At 34: The Jam – “All Mod Cons”. The make or break LP. How many attempts did it take? The Jam did make one great LP, it was called “Setting Sons”. Unfortunately, it isn’t on your list. You twats.
At 30: Suede – “Suede”. Fact: David Bowie tried to book Suede to play at his 56th Birthday party in Berlin. Apparently, he wanted the best Bowie tribute group in the world to mark such a prestigious occasion. Sadly, Suede turned it down. They could have made more money in one single night than they’d made in the rest of their career. Allegedly, they had a poor sense of humour. Can you imagine that? Chris Lowe? Private boy’s schools in Devon? Parties? Oooh, suits you. Can I slap your career up, Bratt?
At 25: The Kinks – “Village Green Preservation Society”. QUOTE – “It wasn’t even the best Kinks LP that year!” – Clinton Heylin – 25/01/06. TRUE. I don’t suppose it’s got anything to do with the book, has it?
At 23: New Order – “Technique”. Again, & I’m sorry for the continual thematic repetition, but these Manc Nazis never made a convincing LP after “Closer”. Of course, they had no idea that Joy Division was the name of the prostitute wing of your average concentration camp, either. Or that using Nazi iconography in general was akin buying into timeshare on the West Bank. Or that New Order had no fascist connotations. Or that Peter Saville’s hero was Albert Speer. Did you see the fat dad twats on the telly the other week?
At 15: Primal Scream – “Screamadelica”. One of the most cynical bandwagon jumps of our time. Boaby & the lads, including my old school chum, David Laycock (aka Henry Olsen - who used to visit museums, read poetry & knit classical symphonies out of bio-yoghurt while the rest of ver Scream took smack & gave Pete Doherty something to aspire to), ditched the paisley shirts & patchouli oil in favour of The Orb, Andrew Weatherall & ‘cultured beats’. Take the production away, & what are you left with? That’s right. A cover version of the 13th Floor Elevator’s “Step Inside This House”. Genius? Erm, maybe not, after all.
At 13: The Verve – “A Northern Soul”. Perhaps one of the most overrated groups in the history of British popular beat combos, but most definitely one of the most pretentious. I bet there isn’t a man or woman alive in the whole of Great Britain that doesn’t hate them & everything they ever stood for – simply because of the ensuing Richard Ashcroft solo career.
At 12: The Specials – “The Specials”. Now, & this is true this is, I used to be in a group from Coventry who rehearsed in the room next door to the Specials. I saw them many a time, hung around with them - & even rubbed off some of the marked notes on Jerry Dammer’s keyboard when no one was looking. The Specials made terrific singles, but had absolutely no idea when it came to long players. So often the classic Achilles heel of any genuine pop group. Putting it at number 12 is a bit like saying: “come on, shoot me down, you know we haven’t got a fucking clue”.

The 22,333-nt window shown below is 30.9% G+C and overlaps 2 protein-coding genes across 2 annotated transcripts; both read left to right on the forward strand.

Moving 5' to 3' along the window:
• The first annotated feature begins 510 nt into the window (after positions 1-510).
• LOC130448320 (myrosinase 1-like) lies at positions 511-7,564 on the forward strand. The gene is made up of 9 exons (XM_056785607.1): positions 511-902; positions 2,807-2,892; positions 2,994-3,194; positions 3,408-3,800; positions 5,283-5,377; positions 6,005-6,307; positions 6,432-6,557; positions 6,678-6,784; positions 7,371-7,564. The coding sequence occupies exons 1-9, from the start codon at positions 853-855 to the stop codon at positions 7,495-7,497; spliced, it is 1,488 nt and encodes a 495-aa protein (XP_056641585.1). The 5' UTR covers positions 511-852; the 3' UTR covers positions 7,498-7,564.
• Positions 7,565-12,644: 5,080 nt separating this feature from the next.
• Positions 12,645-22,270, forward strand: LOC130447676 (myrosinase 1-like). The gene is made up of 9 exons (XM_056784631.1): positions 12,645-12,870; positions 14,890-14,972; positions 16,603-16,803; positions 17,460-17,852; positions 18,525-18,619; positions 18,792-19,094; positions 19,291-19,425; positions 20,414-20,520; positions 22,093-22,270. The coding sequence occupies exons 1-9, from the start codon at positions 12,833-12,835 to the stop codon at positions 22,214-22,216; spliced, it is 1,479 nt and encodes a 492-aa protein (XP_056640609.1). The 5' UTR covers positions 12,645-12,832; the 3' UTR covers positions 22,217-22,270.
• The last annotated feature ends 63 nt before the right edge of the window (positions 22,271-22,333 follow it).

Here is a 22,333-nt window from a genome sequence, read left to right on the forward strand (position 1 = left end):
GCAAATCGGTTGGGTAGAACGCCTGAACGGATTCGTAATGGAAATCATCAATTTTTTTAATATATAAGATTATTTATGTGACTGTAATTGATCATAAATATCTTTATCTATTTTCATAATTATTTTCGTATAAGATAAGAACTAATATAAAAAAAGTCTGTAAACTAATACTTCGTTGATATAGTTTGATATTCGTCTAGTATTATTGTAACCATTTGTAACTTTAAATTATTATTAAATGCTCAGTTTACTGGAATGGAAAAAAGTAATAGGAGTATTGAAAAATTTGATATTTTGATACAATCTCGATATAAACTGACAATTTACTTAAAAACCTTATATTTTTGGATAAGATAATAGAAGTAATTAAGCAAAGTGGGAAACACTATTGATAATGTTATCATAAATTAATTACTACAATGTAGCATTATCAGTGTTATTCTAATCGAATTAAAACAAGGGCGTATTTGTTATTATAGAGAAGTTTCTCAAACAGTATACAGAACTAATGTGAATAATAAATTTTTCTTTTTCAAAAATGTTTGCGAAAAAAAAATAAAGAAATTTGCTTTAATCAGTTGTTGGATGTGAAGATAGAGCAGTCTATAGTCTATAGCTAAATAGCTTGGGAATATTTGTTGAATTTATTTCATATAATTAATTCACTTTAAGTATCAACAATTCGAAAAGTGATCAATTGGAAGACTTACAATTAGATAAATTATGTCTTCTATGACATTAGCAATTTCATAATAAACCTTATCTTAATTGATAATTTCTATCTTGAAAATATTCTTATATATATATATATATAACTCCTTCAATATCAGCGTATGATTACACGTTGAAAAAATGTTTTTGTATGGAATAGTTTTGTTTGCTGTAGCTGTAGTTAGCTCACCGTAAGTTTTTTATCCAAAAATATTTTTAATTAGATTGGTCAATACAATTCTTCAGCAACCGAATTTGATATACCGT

At 9: The Beatles – “Revolver”. Sorry, but here we go again. I don’t care what Mojo, Ucunt or any other of those poncy bullshit merchants have to say on the subject, when it comes to the Beatles, I’m with Bill Hicks: “Hey, the Beatles got so high, they even let Ringo sing a few”. Best stick with a ‘Best Of’.
At 8: The Clash – “London Calling”. Hey, guys, The Clash only made one truly great LP. You left it somewhere back in the high 50s. Do you want to give it a bit more though - & have another go next week?
At 6: Blur – “Modern Life Is Rubbish”. After failing at being shoegazers, the boys hastily popped down to the same outfitters Mr Benn used to frequent, & re-invented themselves as Mods. We should have sent a young Liam Gallagher & a not so young Noel Gallagher round then – we could have saved ourselves a whole bunch of trouble.
At 1: The Stones Roses – “The Stone Roses”. Fed up with chasing ethnic minorities around Manchester for kicks (in the head?), the lads dropped the already out of favour goth look they’d been sporting most of the 80s, to duly re-invent themselves as fashion icons in partnership with the Joe Bloggs clothing company.
Reading the blurb by RF, the claim that hip-hop was a ‘rare creature’ in 1989 only goes to show how little these rose-tinted retrospectives can really achieve. In 1989, hip-hop was already played out, in its purest form, & connoisseurs & pragmatists alike had already ‘gotten over it’. Also, the suggestion that “The Stones Roses” was indebted to The Smiths is spurious – & the implication that Pink Floyd were involved at any stage during the creative process in just fookin’ daft.
The LP’s a good one, no mistaking that (after all, it took 4 years of constant re-invention, so it should have been focused, at least), but the ‘Greatest British LP Ever’? Fuck off. By the way, that ski apparel wasn’t working class cheap either, you know? What happened next? They took 5 years to record “The Second Coming”. What was it like? As I said earlier, Led Zeppelin never really made a consistent long player . . . blah . . . blah . . . blah . . . Mr Knuckles!
What an ultimately futile exercise in self-aggrandisement. Wankers.
Jean Aramis Encoule – tMx 23 – 01/06